Are Horseshoes Risky?

Despite the horseshoe benefits described above, some people still think horseshoes are unnecessary. Many barefoot proponents argue that trimming and maintaining a horse’s hooves correctly is enough. Some even view shoeing as inhumane.

Are There Risks Associated With Horse Shoes?

Poor horseshoeing risks

While horseshoeing is important for many reasons, it can introduce many problems when done poorly. For instance, horseshoes installed using nails can damage hooves. This is common with horses that already have brittle hooves or already damaged hooves.

Horseshoe nails inserted incorrectly can cause horses to experience excruciating pain coupled with soft tissue damages in the hooves. Poor horseshoeing can also damage a horse’s walking style. Like human shoes, horseshoes should fit precisely. If they don’t, they’ll cause other problems.

A poorly fitted horseshoe can be very uncomfortable to your horse as you ride, resulting in soreness. Horses can also lose poorly fitted shoes, especially when they ride in muddy conditions. In a nutshell, horseshoeing can introduce serious risks when done badly. The installation and maintenance need to be perfect for your horse to enjoy all the benefits that come with horseshoes.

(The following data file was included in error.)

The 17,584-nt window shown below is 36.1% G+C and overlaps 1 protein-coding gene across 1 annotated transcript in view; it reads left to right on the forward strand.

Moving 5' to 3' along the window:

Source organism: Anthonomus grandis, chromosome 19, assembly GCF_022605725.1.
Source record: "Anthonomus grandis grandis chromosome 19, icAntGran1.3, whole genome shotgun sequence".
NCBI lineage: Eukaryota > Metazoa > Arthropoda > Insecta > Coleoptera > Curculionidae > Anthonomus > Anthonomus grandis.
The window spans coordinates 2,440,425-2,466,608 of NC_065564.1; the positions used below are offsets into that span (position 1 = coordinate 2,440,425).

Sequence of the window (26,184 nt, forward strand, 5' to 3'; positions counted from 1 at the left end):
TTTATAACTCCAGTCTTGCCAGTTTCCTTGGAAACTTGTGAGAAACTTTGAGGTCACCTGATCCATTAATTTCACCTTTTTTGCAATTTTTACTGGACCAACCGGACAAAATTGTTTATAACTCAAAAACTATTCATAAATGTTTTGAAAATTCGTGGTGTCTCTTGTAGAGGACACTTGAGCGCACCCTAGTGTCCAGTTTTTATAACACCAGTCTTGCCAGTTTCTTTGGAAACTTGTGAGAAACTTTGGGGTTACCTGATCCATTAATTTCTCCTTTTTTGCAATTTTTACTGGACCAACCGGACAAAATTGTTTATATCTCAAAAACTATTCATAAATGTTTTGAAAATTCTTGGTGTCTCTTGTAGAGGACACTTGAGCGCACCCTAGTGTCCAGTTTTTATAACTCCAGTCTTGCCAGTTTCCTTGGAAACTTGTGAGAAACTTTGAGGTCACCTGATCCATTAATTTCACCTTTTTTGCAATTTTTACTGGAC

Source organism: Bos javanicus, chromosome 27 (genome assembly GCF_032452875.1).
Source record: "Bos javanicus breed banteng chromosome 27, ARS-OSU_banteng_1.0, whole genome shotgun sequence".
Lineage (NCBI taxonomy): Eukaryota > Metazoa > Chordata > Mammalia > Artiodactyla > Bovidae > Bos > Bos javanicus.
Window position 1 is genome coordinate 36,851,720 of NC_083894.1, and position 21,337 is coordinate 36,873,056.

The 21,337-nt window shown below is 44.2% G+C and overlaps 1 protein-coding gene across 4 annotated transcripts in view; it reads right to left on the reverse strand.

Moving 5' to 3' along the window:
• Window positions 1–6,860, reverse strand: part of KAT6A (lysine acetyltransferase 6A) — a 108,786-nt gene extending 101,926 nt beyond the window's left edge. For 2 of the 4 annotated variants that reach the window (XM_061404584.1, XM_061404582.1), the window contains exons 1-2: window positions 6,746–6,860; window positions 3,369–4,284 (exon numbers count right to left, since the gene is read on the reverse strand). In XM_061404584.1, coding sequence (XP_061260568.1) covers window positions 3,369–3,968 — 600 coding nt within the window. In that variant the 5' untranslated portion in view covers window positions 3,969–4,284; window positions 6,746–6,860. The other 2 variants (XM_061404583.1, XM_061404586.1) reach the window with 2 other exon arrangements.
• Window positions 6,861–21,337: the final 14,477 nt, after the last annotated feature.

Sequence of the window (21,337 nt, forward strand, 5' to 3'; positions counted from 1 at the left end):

Do Horseshoes Hurt The Horse?

No. If they are installed properly, horseshoes protect a horse’s hooves. If installed badly i.e., the wrong size is installed, or nails are inserted incorrectly, horseshoes will do more harm than good.

Are Horseshoes Cruel?

No. Horseshoes were invented to help rather than cause harm. However, the risks associated with improper installation can’t be overlooked.

Why Do Wild Horses Not Need Shoes?

Unlike domesticated horses, wild horses move around different terrain foraging. In the process, their hooves are hardened naturally. Domesticated horses don’t have this luxury. Their hooves tend to soften and overgrow, creating the need for regular maintenance and horseshoes.

Why Don’t Donkeys Need Shoes?

In case you are wondering why donkeys don’t need shoes, studies show that donkeys have stronger hooves than horses because of their genetics. Donkeys originated from arid and mountainous regions. Donkeys also do more walking/exercise than horses today, which benefits their hooves. However, like all hoofed animals, their hooves are still susceptible to problems that may be solved by shoes.


While horseshoeing is important for reasons discussed above, debates on the necessity are warranted. The benefits of a horseshoe can only be enjoyed if the need is there and the shoes are installed properly. Since horses stopped living in the wild, the need for extra hoof protection can’t be overlooked.

Wild horses cover long distances on a daily basis, which hardens their hooves naturally. Regular movement also keeps the hooves in good shape and size. Domesticated horses suffer from intermittent exercise. They develop soft hooves. What’s more, they are exposed to damper grounds and poor diets, which bring disease risks. Horseshoes protect weak hooves from injury, among other problems like exposure to dampness. Hoof boots can be used instead of horseshoes to offer added hoof protection and support.